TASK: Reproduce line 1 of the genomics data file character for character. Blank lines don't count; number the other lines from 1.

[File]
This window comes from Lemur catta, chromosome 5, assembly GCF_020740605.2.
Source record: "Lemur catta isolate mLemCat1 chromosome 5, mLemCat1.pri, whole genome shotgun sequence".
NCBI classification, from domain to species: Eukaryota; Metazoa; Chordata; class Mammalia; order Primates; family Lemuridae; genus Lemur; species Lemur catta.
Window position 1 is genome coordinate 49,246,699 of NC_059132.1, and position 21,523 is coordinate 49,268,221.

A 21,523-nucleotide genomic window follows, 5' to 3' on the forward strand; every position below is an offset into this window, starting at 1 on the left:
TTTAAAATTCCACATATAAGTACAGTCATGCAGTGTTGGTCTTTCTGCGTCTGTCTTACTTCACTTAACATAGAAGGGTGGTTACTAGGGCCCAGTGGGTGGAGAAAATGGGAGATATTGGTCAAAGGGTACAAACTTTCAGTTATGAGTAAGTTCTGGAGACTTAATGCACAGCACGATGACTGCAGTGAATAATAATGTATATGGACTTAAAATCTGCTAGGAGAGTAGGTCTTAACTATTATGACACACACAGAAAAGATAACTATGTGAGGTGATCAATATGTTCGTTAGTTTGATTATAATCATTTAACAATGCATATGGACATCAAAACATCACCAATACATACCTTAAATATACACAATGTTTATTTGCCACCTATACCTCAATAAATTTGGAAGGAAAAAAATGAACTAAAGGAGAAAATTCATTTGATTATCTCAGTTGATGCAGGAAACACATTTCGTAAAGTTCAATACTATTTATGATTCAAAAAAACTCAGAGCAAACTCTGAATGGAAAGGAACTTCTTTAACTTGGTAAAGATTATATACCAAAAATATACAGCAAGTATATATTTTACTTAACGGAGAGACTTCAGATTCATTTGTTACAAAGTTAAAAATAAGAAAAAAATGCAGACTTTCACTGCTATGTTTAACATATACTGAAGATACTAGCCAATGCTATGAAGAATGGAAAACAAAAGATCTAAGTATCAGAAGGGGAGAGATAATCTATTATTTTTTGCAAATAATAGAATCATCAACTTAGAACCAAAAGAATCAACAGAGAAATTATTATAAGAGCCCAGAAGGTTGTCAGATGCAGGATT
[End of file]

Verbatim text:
This window comes from Lemur catta, chromosome 5, assembly GCF_020740605.2.